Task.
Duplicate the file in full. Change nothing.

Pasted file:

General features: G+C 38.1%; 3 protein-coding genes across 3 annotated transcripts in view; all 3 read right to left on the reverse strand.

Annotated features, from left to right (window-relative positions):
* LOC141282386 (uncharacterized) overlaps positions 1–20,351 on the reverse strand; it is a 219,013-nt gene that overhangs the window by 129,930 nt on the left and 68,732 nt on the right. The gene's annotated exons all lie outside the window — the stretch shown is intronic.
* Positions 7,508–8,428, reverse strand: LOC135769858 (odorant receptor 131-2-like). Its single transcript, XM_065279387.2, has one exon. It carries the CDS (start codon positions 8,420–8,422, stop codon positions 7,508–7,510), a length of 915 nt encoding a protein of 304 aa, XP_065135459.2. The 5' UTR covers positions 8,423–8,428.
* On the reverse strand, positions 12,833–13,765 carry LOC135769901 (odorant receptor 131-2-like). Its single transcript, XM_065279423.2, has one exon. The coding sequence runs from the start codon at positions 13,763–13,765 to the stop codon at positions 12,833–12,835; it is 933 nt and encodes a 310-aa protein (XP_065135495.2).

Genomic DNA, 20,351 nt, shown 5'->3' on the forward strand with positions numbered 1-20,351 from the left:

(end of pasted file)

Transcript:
General features: G+C 38.1%; 3 protein-coding genes across 3 annotated transcripts in view; all 3 read right to left on the reverse strand.

Annotated features, from left to right (window-relative positions):
* LOC141282386 (uncharacterized) overlaps positions 1–20,351 on the reverse strand; it is a 219,013-nt gene that overhangs the window by 129,930 nt on the left and 68,732 nt on the right. The gene's annotated exons all lie outside the window — the stretch shown is intronic.
* Positions 7,508–8,428, reverse strand: LOC135769858 (odorant receptor 131-2-like). Its single transcript, XM_065279387.2, has one exon. It carries the CDS (start codon positions 8,420–8,422, stop codon positions 7,508–7,510), a length of 915 nt encoding a protein of 304 aa, XP_065135459.2. The 5' UTR covers positions 8,423–8,428.
* On the reverse strand, positions 12,833–13,765 carry LOC135769901 (odorant receptor 131-2-like). Its single transcript, XM_065279423.2, has one exon. The coding sequence runs from the start codon at positions 13,763–13,765 to the stop codon at positions 12,833–12,835; it is 933 nt and encodes a 310-aa protein (XP_065135495.2).

Genomic DNA, 20,351 nt, shown 5'->3' on the forward strand with positions numbered 1-20,351 from the left: